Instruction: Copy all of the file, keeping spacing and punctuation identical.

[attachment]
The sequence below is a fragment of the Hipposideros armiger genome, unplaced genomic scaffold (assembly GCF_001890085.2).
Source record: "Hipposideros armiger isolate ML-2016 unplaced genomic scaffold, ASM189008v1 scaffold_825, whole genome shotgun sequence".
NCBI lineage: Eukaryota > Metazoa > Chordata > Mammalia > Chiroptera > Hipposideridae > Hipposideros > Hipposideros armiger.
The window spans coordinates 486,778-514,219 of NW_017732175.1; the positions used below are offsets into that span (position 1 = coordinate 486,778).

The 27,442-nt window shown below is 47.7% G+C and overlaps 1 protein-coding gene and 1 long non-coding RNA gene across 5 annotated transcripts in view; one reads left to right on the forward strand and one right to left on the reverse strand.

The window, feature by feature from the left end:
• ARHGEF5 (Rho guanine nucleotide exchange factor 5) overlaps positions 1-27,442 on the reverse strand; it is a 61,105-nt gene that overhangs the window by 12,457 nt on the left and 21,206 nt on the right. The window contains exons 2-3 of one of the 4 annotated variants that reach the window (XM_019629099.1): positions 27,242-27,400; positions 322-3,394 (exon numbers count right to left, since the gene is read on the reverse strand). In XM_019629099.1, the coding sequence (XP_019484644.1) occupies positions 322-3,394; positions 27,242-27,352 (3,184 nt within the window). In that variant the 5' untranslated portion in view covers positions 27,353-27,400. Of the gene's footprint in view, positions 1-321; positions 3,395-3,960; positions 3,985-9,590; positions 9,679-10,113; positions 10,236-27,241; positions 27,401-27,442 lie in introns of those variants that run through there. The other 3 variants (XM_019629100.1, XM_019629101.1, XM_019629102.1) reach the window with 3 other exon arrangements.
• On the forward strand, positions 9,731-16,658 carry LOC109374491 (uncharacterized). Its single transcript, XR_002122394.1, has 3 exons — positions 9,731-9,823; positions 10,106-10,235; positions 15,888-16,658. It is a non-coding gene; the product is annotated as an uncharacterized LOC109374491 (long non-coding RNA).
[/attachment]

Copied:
The sequence below is a fragment of the Hipposideros armiger genome, unplaced genomic scaffold (assembly GCF_001890085.2).
Source record: "Hipposideros armiger isolate ML-2016 unplaced genomic scaffold, ASM189008v1 scaffold_825, whole genome shotgun sequence".
NCBI lineage: Eukaryota > Metazoa > Chordata > Mammalia > Chiroptera > Hipposideridae > Hipposideros > Hipposideros armiger.
The window spans coordinates 486,778-514,219 of NW_017732175.1; the positions used below are offsets into that span (position 1 = coordinate 486,778).

The 27,442-nt window shown below is 47.7% G+C and overlaps 1 protein-coding gene and 1 long non-coding RNA gene across 5 annotated transcripts in view; one reads left to right on the forward strand and one right to left on the reverse strand.

The window, feature by feature from the left end:
• ARHGEF5 (Rho guanine nucleotide exchange factor 5) overlaps positions 1-27,442 on the reverse strand; it is a 61,105-nt gene that overhangs the window by 12,457 nt on the left and 21,206 nt on the right. The window contains exons 2-3 of one of the 4 annotated variants that reach the window (XM_019629099.1): positions 27,242-27,400; positions 322-3,394 (exon numbers count right to left, since the gene is read on the reverse strand). In XM_019629099.1, the coding sequence (XP_019484644.1) occupies positions 322-3,394; positions 27,242-27,352 (3,184 nt within the window). In that variant the 5' untranslated portion in view covers positions 27,353-27,400. Of the gene's footprint in view, positions 1-321; positions 3,395-3,960; positions 3,985-9,590; positions 9,679-10,113; positions 10,236-27,241; positions 27,401-27,442 lie in introns of those variants that run through there. The other 3 variants (XM_019629100.1, XM_019629101.1, XM_019629102.1) reach the window with 3 other exon arrangements.
• On the forward strand, positions 9,731-16,658 carry LOC109374491 (uncharacterized). Its single transcript, XR_002122394.1, has 3 exons — positions 9,731-9,823; positions 10,106-10,235; positions 15,888-16,658. It is a non-coding gene; the product is annotated as an uncharacterized LOC109374491 (long non-coding RNA).